Web trends – moving offline?

It’s come to my attention lately that predicting future trends is quite the hot topic lately. Instead of making wild guesses into the unknown, I thought I’d take a look at what wheels are already in motion.

The future of the web seems to moving towards offline applications, as evidenced by Google Gears, and desktop applications, showcased best by the upcoming Adobe AIR. Up until now, web trends seem to be leaning towards social networking through websites. Twitter, blogging, MySpace/Facebook, the current trend is to allow maximum communication on websites between friends.

Some of the newest technlogy from the web’s biggest players, Adobe and Google, seem to point towards the desktop, of all places.

Google Gears is something I covered briefly, but it bears a closer look. It appears that Google Gears works by installing a database engine on your local machine. From there, any website that uses Google Gears (I assume that Gmail, Google Docs, etc. will be fully compatible, as will hopefully all future Google applications) can synchronize the database on your machine with the information that is stored on the web.

The upshot of this is that using Google Gears on your site, you could pull information (say, emails) from either the internet or your local machine. Local data has the added benefit of being much faster than the internet, but the downside until now is that it’s difficult to keep in sync. It looks like if everything goes well, as the beta is suggesting, this problem could be solved. Now we have to wait and see it remains in beta status forever, like most of Google’s previous projects. Gmail, still a beta? Give me a break!

But the big question here is, is Google Gears a gimmick, or is it something that will change the way the web works? Still hard to say, because it has the capacity for both. It could be something that is used in a few websites once or twice and then never gets used again. Maybe the general population isn’t comfortable with the idea, or maybe they won’t quite “get it”. My money, though, is on the fact that Google is on to something here.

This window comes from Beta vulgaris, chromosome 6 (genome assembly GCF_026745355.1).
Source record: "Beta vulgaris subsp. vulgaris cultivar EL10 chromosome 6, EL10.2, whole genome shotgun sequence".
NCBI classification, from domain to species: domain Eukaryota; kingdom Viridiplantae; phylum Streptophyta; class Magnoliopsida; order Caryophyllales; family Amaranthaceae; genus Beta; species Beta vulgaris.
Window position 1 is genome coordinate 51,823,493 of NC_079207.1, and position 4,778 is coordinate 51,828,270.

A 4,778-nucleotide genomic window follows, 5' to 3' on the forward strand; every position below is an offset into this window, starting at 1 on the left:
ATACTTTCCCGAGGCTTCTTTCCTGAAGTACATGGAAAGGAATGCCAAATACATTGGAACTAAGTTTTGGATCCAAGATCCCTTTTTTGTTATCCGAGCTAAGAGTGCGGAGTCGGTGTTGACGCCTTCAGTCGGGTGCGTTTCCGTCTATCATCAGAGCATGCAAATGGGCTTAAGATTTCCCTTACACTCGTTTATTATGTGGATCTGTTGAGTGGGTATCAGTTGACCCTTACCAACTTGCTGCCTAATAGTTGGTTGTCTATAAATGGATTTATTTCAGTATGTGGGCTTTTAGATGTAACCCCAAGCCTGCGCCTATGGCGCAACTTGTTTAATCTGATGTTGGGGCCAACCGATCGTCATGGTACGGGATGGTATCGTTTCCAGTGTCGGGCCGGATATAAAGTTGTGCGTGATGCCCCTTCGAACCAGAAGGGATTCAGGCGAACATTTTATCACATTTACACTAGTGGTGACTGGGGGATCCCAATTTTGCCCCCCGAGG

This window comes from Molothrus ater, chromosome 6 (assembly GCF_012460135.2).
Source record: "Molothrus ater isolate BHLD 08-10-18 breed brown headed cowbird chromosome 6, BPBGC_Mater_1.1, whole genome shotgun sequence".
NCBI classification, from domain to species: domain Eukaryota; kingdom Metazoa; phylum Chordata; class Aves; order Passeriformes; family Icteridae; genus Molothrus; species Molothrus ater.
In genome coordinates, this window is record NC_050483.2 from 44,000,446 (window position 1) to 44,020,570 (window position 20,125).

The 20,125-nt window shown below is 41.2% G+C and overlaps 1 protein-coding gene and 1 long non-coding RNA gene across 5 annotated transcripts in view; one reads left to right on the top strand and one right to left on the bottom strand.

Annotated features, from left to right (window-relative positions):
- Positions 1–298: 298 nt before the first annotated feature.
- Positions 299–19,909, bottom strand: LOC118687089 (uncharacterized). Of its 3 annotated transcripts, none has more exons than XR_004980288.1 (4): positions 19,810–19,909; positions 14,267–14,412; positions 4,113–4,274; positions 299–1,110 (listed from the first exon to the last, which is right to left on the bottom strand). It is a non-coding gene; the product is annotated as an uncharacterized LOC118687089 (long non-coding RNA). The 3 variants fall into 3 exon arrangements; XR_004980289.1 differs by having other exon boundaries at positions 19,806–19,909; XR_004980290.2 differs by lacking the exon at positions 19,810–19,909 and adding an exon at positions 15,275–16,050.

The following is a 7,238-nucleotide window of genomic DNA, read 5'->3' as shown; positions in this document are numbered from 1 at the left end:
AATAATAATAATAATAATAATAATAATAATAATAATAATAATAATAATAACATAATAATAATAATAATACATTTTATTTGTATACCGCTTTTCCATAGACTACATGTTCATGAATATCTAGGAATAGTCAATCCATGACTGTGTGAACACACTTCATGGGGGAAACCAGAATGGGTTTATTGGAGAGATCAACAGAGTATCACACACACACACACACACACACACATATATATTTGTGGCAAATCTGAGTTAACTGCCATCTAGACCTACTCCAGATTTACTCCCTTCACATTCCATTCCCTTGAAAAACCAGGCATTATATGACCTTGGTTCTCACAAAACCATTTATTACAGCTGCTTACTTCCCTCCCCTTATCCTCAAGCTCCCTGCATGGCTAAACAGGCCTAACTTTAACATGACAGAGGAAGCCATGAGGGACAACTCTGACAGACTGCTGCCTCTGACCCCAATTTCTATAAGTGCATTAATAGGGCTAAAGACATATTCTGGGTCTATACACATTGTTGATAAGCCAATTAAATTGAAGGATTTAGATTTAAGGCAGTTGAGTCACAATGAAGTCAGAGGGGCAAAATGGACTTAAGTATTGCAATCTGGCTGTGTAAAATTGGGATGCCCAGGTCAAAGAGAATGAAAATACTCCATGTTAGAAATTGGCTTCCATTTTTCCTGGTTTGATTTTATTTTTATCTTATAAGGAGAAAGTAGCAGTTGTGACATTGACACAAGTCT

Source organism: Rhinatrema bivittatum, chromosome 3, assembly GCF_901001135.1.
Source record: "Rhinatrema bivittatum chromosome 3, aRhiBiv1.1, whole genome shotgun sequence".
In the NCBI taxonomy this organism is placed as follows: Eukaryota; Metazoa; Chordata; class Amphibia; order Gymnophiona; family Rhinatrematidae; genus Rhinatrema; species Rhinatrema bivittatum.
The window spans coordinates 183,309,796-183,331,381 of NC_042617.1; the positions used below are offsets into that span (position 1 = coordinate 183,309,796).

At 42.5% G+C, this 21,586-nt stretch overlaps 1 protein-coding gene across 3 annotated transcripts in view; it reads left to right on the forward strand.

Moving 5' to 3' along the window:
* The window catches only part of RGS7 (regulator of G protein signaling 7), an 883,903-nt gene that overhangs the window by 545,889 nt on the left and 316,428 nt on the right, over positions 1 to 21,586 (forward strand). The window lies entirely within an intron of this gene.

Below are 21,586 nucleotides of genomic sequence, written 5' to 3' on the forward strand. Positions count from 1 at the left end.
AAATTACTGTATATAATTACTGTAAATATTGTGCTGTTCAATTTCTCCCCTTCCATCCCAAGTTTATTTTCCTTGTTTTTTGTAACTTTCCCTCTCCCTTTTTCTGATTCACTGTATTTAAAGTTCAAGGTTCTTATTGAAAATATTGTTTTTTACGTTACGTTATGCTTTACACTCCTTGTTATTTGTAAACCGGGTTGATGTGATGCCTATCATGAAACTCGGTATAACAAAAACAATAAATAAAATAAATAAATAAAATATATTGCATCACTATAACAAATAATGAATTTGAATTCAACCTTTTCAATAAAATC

Adobe AIR (Adobe Integrated Runtime) is a little bit different than Google Gears. First of all, let me express my dislike for the name. I think it should either be AIR, or Adobe IR. If you parse out the whole word it becomes Adobe Adobe Integrated Runtime. Calling it just AIR (as it sometimes does in Adobe Labs) is fine, but they also call it Adobe AIR all over the place. My guess is they wanted both the neat acronym and branding, and kind of tripped over themselves.

Adobe AIR programs run on your local machine similar to how Java applications work: you first download and install a runtime environment, and then you can download .air extension files and run them. Adobe currently has a few examples of AIR programs on their Adobe Labs site. The ones that seemed most useful and most like “real-world application” and not just demos were the Google Analytics frontend and Twitter application.

In short, they are just desktop versions of those tools, Google Analytics has a similar front end, and Twitter works similarly as well. Adobe is trying to blend together the desktop and web experience, this time for internet-enabled users. Nothing I have seen indicates that it works like Google Gears in offline mode. This means that Adobe is aiming for internet users who do not wish to actually use the internet to get to their data.

The idea behind AIR is the concept of building Rich Internet Applications. It uses Flex, Flash, Ajax, and HTML/Javascript, and deploys the results onto the users desktop instead of onto an internet site. The applications then essentially use existing websites like webservices instead, grabbing the data and displaying it in the program.

What use will this have to the average web-user? Time will tell. It is a neat concept, for sure. But again, this product seems to be aiming for internet users who want to use desktop applications in place of the web. The big question here, and one that is probably in the minds of Adobe right now, is whether or not that’s what people want, and whether people will accept this new presentation.

My experience with the new runtime was that the applications were slick, looked nice, but seemed ever so sluggish compared to other desktop applications. It’s to be expected, since it’s drawing information from the internet, but will the average person get the distinction between an internet-enabled desktop application or not? The sluggishness of the program was enhanced further by transition effects that seemed to try and mask the responsiveness.

Overall the web seems to be heading in an interesting direction. The big question on everyone’s mind is, will it stick?


Questions? Comments? Feel free to contact me, James Martin, or leave a comment.
Email me or comment below!

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